The islands may be far away from, well, everything, but they have an incredibly diverse local menu influenced by cultures from all over the world. Immigrant populations that arrived in Hawaii throughout the last 200 years brought their own cuisine and applied their techniques to indigenous culinary traditions, resulting in unique flavors and unusual combinations. Fresh local ingredients and some of the best seafood in the world provide special dining experiences that aren’t easily found elsewhere.

Here are some of Oahu’s best offerings:

Andy’s Sandwiches and Smoothies

2904 East Manoa Road, Honolulu

15 minutes from the Hilton Hawaiian Village Waikiki Beach Resort

A fixture of Manoa Valley in Honolulu, Andy’s has long been a favorite of Honolulu residents, students, and tourists alike. Located only 10 minutes from Waikiki and just up the road from the University of Hawaii, this tiny sandwich shop often has a long (though fast-moving) line of devotees who love their mostly-vegetarian menu. Fresh ingredients, warm service, and their signature papaya seed dressing accompany the wide sandwich selection, all of which are served on their homemade, whole-wheat bread. Unchanged by years of popularity and heavy traffic, this is one of those local stops that still actually feels local.

Leonard’s Bakery

933 Kapahulu Avenue, Honolulu

10 minutes from the Aston Waikiki Circle Hotel

Located in the same building for over 60 years, Leonard’s made their name on Portugese sweets and baked goods, most notably the Malasada, a holeless doughnut that has become an icon of local cuisine. Covered in sugar, or filled with coconut, guava, or chocolate pudding, a malasada from Leonard’s is as much a part of modern Hawaiian culture as a day at the beach. Their menu offerings are largely unchanged since their beginning in 1952; when you make malasadas the way they do, you don’t need much else.

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Giovanni’s Aloha Shrimp

56-505 Kamehameha Highway, Kahuku

5 minutes from the Turtle Bay Resort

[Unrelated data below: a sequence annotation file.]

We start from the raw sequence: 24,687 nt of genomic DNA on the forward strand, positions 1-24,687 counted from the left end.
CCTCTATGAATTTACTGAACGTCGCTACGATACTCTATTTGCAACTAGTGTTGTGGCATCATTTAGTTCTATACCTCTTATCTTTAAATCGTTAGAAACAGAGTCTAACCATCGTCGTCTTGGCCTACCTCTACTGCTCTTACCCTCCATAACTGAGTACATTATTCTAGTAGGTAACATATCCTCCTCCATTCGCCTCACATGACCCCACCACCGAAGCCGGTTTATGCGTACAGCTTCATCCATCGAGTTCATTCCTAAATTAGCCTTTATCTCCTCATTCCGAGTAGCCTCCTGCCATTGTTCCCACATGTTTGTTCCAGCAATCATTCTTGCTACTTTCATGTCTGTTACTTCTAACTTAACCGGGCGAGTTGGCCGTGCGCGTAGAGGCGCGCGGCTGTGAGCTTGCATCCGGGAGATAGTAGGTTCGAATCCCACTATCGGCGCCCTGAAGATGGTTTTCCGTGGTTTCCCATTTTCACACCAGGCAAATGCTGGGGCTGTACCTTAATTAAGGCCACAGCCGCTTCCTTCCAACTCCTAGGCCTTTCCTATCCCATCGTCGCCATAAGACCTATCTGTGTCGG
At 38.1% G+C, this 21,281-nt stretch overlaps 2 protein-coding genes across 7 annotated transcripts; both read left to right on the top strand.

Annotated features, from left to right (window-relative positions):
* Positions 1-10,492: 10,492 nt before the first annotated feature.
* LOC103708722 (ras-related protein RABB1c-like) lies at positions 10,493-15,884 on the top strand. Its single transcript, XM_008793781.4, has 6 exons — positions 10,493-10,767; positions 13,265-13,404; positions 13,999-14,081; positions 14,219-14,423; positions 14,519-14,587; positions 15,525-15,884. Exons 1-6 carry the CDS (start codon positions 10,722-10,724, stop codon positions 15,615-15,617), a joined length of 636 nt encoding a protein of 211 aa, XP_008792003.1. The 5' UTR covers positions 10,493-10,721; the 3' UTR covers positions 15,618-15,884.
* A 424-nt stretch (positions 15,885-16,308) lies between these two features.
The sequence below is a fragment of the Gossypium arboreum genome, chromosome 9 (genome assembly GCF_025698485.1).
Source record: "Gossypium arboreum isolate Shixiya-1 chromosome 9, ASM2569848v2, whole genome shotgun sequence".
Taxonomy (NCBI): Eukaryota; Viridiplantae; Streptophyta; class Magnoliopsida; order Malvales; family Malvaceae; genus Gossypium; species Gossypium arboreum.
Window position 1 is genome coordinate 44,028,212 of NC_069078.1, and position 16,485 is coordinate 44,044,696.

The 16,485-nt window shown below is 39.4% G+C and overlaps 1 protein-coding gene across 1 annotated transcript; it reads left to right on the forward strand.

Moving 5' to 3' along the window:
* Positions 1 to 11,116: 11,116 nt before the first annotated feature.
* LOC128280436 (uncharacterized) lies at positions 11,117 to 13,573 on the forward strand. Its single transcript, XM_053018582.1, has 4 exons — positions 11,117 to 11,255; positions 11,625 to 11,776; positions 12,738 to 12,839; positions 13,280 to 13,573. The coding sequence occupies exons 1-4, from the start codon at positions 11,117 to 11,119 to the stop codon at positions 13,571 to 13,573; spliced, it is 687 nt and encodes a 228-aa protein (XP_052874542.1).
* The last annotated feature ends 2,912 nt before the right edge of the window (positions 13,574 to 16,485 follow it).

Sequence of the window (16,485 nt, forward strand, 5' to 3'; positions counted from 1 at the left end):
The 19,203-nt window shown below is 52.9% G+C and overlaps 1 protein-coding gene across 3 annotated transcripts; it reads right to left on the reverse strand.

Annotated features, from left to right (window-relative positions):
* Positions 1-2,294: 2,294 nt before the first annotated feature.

Kahuku, a community located on Oahu’s North Shore, is famous for sweet corn and shrimp.  Tourists may flock to the North Shore for its surf, beautiful views, and country-life pace, but locals know it’s worth the drive to get a plate (or two, or three) of shrimp scampi and rice at Giovanni’s. Their famous white truck is parked by the side of the road, and is covered with graffiti scrawled by grateful visitors from all over the world. The menu is simple and clear with just three varieties of shrimp: original scampi, lemon butter, and the notorious “no-refund” hot and spicy plate, which comes with a warning about spice levels that should be taken seriously. Though Giovanni’s wide exposure has inevitably led to a more commercial appearance (complete with souvenir kiosks), locals can’t deny that it’s still a favorite, and it’s a can’t-miss stop on any trip to the North Shore.

Waiola Shave Ice

3113 Mokihana Street, Honolulu

10 minutes from the Ambassador Hotel Waikiki

The best sweet treat in Hawaii, by far, is the famous Shave (not “shaved”!) Ice, which is, simply, a block of ice shaved into very thin flakes, collected in a cone and covered in sweet syrup. Modern incarnations include ice cream or azuki beans at the bottom with condensed milk on top, and Japanese rice balls (“mochi”), but in any form, shave ice is the best thing to have on a hot Hawaiian day. There are many fixtures on the shave ice scene, some of which have been around since the days of the pineapple and sugar plantations, but the best in Honolulu comes from Waiola Store. At two locations, including their original mom-and-pop store on Waiola Street, it’s also a convenient stop on a Hawaiian adventure.

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Diamond Head Market and Grill

3158 Monsarrat Avenue, Honolulu

10 minutes from Embassy Suites Hotel – Waikiki Beach Walk